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Many neonatologists have assumed that the optimal design for a neonatal intensive care unit (NICU) is one that successfully merges high technology with a supportive “womb-like” environment. In the 1970s, NICUs were sterile, technology-filled dormitories with bombarding visual and auditory stimuli. From the late 1980s forward, efforts have focused on reducing stimulation. Initial attempts led to reduced-light environments, which were thought to simulate the in utero environment. Subsequent randomized trials failed to confirm the protective effects of reduced light on retinopathy of prematurity.1 Other studies demonstrated the importance of cycled lighting on the development of circadian rhythms.2 The application of studies to health care design has been termed evidence-based design. This process, led by architects at the Center for Health Design, has strengthened the evidence base for architectural practices. The field of neonatology has been an early adopter of this principle, with a robust and enthusiastic team that has contributed to ongoing innovations.3,4

When the NICU is appreciated as a place where crucial brain growth and development occur over a period of weeks or months, it becomes apparent that the sensory environment has comparable importance to the provision of direct medical care. This is even more evident when one realizes that the physical environment can affect the physical and mental health and performance of the caregivers as well as parental involvement and satisfaction. Thus, proper design should provide the best technological and environmental support possible to three constituencies: infants, families, and caregivers. The goal is difficult to achieve, not only because of space and financial limitations common to almost all construction projects, but also because some of these needs are in conflict with one another, as illustrated briefly in the previous discussion of circadian biology.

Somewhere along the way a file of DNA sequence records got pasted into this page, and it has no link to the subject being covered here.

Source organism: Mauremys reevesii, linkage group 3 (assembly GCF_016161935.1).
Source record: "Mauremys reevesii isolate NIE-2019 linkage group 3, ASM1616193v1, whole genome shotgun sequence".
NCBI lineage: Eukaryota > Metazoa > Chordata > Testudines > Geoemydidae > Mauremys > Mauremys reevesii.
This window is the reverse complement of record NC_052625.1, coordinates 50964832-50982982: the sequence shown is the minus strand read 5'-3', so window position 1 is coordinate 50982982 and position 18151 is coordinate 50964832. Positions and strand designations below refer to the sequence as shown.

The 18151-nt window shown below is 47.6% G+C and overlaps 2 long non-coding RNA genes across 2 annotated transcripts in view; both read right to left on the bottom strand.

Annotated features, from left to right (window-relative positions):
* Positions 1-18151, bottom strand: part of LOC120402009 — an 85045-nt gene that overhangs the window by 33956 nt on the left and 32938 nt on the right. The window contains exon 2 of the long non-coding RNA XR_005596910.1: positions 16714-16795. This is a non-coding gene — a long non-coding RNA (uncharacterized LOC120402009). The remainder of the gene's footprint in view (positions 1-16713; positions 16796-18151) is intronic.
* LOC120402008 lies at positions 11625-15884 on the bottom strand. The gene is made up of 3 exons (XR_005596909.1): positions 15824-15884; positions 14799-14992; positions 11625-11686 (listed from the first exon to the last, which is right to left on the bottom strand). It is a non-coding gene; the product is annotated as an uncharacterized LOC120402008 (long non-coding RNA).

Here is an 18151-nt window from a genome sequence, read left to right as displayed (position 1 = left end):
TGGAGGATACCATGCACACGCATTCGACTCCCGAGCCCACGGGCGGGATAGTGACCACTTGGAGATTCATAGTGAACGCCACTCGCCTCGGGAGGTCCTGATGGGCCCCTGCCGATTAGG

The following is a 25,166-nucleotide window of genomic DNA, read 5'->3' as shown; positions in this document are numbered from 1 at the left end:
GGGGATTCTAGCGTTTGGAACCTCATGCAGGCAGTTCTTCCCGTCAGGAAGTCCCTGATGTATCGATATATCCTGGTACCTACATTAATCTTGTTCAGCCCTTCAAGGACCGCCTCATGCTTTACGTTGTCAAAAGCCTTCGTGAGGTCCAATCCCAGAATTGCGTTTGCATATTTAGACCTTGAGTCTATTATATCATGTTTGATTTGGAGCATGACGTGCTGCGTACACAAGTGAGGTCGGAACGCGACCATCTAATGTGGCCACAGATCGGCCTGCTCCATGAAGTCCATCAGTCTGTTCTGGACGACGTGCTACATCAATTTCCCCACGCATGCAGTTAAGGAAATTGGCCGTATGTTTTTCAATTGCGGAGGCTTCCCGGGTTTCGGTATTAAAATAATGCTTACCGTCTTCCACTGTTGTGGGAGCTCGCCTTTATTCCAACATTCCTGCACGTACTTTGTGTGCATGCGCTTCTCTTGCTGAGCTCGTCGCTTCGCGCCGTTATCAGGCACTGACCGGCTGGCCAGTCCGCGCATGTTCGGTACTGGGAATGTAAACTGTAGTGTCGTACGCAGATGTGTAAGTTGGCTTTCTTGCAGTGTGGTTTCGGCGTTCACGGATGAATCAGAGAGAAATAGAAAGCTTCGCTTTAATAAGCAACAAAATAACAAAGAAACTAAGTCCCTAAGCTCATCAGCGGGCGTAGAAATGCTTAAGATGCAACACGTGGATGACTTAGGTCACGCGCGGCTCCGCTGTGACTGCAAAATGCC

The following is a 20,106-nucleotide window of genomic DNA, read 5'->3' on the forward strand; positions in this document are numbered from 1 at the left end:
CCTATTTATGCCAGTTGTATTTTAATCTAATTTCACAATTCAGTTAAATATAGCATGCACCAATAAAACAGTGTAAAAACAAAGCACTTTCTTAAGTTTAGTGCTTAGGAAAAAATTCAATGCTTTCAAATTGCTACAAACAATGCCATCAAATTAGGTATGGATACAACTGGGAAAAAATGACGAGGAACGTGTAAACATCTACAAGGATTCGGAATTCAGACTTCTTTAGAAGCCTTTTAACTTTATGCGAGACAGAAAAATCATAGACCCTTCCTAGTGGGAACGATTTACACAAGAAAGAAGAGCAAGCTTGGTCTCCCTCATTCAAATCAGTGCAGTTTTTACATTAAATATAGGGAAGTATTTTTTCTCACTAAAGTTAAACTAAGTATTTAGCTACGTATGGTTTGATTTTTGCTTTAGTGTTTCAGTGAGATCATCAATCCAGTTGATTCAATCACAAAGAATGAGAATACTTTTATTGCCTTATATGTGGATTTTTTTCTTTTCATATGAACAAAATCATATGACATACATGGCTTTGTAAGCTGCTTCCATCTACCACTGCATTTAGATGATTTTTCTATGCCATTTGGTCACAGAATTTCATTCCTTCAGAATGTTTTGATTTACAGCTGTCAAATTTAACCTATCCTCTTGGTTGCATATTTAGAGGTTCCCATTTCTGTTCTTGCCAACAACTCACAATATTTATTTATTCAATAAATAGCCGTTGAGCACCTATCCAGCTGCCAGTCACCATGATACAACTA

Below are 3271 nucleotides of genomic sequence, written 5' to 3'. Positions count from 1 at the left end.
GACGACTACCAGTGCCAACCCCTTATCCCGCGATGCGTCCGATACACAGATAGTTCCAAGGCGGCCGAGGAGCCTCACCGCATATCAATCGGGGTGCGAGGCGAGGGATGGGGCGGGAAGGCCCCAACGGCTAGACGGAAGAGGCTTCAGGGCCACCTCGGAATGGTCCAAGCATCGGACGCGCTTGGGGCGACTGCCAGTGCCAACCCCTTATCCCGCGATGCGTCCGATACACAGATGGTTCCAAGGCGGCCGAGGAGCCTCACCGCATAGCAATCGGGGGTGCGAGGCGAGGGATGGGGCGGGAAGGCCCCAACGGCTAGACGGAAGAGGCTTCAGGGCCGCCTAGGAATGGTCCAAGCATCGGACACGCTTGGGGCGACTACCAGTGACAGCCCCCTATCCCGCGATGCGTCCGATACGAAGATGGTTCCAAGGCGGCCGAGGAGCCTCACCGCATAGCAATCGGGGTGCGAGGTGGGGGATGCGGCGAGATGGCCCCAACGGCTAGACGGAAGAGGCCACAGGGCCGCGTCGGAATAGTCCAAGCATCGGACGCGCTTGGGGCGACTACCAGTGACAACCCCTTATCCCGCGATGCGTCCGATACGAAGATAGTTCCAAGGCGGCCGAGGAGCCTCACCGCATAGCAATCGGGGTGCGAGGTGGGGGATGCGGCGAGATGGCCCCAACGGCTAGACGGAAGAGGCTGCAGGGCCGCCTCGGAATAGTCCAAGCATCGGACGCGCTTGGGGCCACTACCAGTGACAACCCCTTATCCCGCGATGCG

In an ideal setting, the NICU is located in close proximity to the high-risk delivery rooms—in some NICUs, close enough to use a pass-through window. In hospitals with large maternity services or in children’s hospitals, however, the NICU may be on a separate floor or in a different building. In this case, a stabilization area must be provided within or adjacent to the high-risk delivery area where the infant can be stabilized before transfer to the NICU. Transfer should be on a neonatal transport device with appropriate monitoring and respiratory support, proceed through nonpublic areas as much as possible, and use dedicated or controlled-access elevators.

Adjacencies to other support services in the hospital, including operating rooms, imaging, laboratories, and pharmacies, should be carefully considered. One must carefully evaluate traffic patterns for families to reach the NICU and the areas they need to use for eating, sleeping, personal needs, and interacting with other families. While making access convenient for families, good design also minimizes traffic congestion of NICU visitors or staff for both safety and aesthetic reasons. Public access should be limited to provide infant safety and ...

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